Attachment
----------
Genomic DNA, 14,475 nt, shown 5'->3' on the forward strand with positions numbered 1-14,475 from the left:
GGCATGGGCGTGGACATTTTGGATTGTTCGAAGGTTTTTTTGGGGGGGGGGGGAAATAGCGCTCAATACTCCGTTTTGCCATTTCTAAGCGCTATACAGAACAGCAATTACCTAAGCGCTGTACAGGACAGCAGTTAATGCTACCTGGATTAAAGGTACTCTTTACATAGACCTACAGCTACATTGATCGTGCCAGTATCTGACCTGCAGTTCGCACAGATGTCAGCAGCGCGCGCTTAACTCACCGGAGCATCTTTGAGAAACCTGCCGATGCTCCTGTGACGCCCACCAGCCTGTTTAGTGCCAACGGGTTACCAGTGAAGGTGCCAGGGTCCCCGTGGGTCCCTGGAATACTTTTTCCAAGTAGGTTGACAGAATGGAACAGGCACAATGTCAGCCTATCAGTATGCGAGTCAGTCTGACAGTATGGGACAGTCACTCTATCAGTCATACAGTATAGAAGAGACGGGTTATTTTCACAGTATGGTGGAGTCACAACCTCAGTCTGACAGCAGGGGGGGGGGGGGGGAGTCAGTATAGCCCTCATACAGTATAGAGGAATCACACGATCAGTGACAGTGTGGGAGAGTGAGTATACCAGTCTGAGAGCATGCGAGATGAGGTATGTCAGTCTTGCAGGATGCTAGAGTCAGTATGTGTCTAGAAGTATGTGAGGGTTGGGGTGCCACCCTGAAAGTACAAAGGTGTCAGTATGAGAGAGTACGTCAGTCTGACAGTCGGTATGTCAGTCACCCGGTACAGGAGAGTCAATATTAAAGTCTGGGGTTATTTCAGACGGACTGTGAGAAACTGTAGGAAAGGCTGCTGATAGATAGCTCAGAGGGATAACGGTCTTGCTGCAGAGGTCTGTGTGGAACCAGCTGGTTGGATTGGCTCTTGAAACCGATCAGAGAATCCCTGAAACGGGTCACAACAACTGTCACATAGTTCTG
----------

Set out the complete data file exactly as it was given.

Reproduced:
Genomic DNA, 14,475 nt, shown 5'->3' on the forward strand with positions numbered 1-14,475 from the left:
GGCATGGGCGTGGACATTTTGGATTGTTCGAAGGTTTTTTTGGGGGGGGGGGGAAATAGCGCTCAATACTCCGTTTTGCCATTTCTAAGCGCTATACAGAACAGCAATTACCTAAGCGCTGTACAGGACAGCAGTTAATGCTACCTGGATTAAAGGTACTCTTTACATAGACCTACAGCTACATTGATCGTGCCAGTATCTGACCTGCAGTTCGCACAGATGTCAGCAGCGCGCGCTTAACTCACCGGAGCATCTTTGAGAAACCTGCCGATGCTCCTGTGACGCCCACCAGCCTGTTTAGTGCCAACGGGTTACCAGTGAAGGTGCCAGGGTCCCCGTGGGTCCCTGGAATACTTTTTCCAAGTAGGTTGACAGAATGGAACAGGCACAATGTCAGCCTATCAGTATGCGAGTCAGTCTGACAGTATGGGACAGTCACTCTATCAGTCATACAGTATAGAAGAGACGGGTTATTTTCACAGTATGGTGGAGTCACAACCTCAGTCTGACAGCAGGGGGGGGGGGGGGGAGTCAGTATAGCCCTCATACAGTATAGAGGAATCACACGATCAGTGACAGTGTGGGAGAGTGAGTATACCAGTCTGAGAGCATGCGAGATGAGGTATGTCAGTCTTGCAGGATGCTAGAGTCAGTATGTGTCTAGAAGTATGTGAGGGTTGGGGTGCCACCCTGAAAGTACAAAGGTGTCAGTATGAGAGAGTACGTCAGTCTGACAGTCGGTATGTCAGTCACCCGGTACAGGAGAGTCAATATTAAAGTCTGGGGTTATTTCAGACGGACTGTGAGAAACTGTAGGAAAGGCTGCTGATAGATAGCTCAGAGGGATAACGGTCTTGCTGCAGAGGTCTGTGTGGAACCAGCTGGTTGGATTGGCTCTTGAAACCGATCAGAGAATCCCTGAAACGGGTCACAACAACTGTCACATAGTTCTG